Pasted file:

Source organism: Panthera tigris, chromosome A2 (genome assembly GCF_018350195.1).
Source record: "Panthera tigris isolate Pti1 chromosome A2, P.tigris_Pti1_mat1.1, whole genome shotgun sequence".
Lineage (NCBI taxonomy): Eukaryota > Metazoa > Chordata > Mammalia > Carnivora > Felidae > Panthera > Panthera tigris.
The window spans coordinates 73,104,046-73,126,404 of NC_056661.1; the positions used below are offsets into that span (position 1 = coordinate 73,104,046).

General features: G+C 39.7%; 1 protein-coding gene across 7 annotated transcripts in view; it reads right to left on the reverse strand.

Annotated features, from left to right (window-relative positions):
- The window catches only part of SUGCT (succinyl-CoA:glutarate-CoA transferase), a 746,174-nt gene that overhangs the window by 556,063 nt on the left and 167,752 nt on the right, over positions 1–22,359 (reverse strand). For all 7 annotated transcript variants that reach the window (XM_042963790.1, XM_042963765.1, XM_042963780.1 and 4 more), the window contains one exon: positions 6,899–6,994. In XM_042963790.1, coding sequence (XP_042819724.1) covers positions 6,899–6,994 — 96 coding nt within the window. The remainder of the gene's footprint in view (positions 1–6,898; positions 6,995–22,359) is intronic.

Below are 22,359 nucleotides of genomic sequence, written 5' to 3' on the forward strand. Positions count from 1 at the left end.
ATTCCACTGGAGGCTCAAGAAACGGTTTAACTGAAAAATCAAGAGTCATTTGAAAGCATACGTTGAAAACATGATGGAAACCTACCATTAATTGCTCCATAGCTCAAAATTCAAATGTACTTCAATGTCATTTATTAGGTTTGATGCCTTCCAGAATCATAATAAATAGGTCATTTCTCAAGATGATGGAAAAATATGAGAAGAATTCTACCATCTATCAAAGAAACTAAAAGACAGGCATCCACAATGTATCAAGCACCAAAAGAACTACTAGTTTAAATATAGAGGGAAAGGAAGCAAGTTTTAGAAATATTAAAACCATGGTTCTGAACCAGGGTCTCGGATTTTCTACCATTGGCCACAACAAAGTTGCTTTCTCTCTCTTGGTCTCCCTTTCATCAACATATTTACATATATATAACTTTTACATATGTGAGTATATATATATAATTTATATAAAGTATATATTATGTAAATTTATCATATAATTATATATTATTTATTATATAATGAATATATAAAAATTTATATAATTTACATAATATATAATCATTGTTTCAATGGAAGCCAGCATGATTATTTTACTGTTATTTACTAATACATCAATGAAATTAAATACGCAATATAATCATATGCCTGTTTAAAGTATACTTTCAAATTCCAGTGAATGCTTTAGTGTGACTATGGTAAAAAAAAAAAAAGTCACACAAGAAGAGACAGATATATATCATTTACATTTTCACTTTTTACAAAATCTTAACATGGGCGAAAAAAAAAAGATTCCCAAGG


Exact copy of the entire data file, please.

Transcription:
Source organism: Panthera tigris, chromosome A2 (genome assembly GCF_018350195.1).
Source record: "Panthera tigris isolate Pti1 chromosome A2, P.tigris_Pti1_mat1.1, whole genome shotgun sequence".
Lineage (NCBI taxonomy): Eukaryota > Metazoa > Chordata > Mammalia > Carnivora > Felidae > Panthera > Panthera tigris.
The window spans coordinates 73,104,046-73,126,404 of NC_056661.1; the positions used below are offsets into that span (position 1 = coordinate 73,104,046).

General features: G+C 39.7%; 1 protein-coding gene across 7 annotated transcripts in view; it reads right to left on the reverse strand.

Annotated features, from left to right (window-relative positions):
- The window catches only part of SUGCT (succinyl-CoA:glutarate-CoA transferase), a 746,174-nt gene that overhangs the window by 556,063 nt on the left and 167,752 nt on the right, over positions 1–22,359 (reverse strand). For all 7 annotated transcript variants that reach the window (XM_042963790.1, XM_042963765.1, XM_042963780.1 and 4 more), the window contains one exon: positions 6,899–6,994. In XM_042963790.1, coding sequence (XP_042819724.1) covers positions 6,899–6,994 — 96 coding nt within the window. The remainder of the gene's footprint in view (positions 1–6,898; positions 6,995–22,359) is intronic.

Below are 22,359 nucleotides of genomic sequence, written 5' to 3' on the forward strand. Positions count from 1 at the left end.
ATTCCACTGGAGGCTCAAGAAACGGTTTAACTGAAAAATCAAGAGTCATTTGAAAGCATACGTTGAAAACATGATGGAAACCTACCATTAATTGCTCCATAGCTCAAAATTCAAATGTACTTCAATGTCATTTATTAGGTTTGATGCCTTCCAGAATCATAATAAATAGGTCATTTCTCAAGATGATGGAAAAATATGAGAAGAATTCTACCATCTATCAAAGAAACTAAAAGACAGGCATCCACAATGTATCAAGCACCAAAAGAACTACTAGTTTAAATATAGAGGGAAAGGAAGCAAGTTTTAGAAATATTAAAACCATGGTTCTGAACCAGGGTCTCGGATTTTCTACCATTGGCCACAACAAAGTTGCTTTCTCTCTCTTGGTCTCCCTTTCATCAACATATTTACATATATATAACTTTTACATATGTGAGTATATATATATAATTTATATAAAGTATATATTATGTAAATTTATCATATAATTATATATTATTTATTATATAATGAATATATAAAAATTTATATAATTTACATAATATATAATCATTGTTTCAATGGAAGCCAGCATGATTATTTTACTGTTATTTACTAATACATCAATGAAATTAAATACGCAATATAATCATATGCCTGTTTAAAGTATACTTTCAAATTCCAGTGAATGCTTTAGTGTGACTATGGTAAAAAAAAAAAAAGTCACACAAGAAGAGACAGATATATATCATTTACATTTTCACTTTTTACAAAATCTTAACATGGGCGAAAAAAAAAAGATTCCCAAGG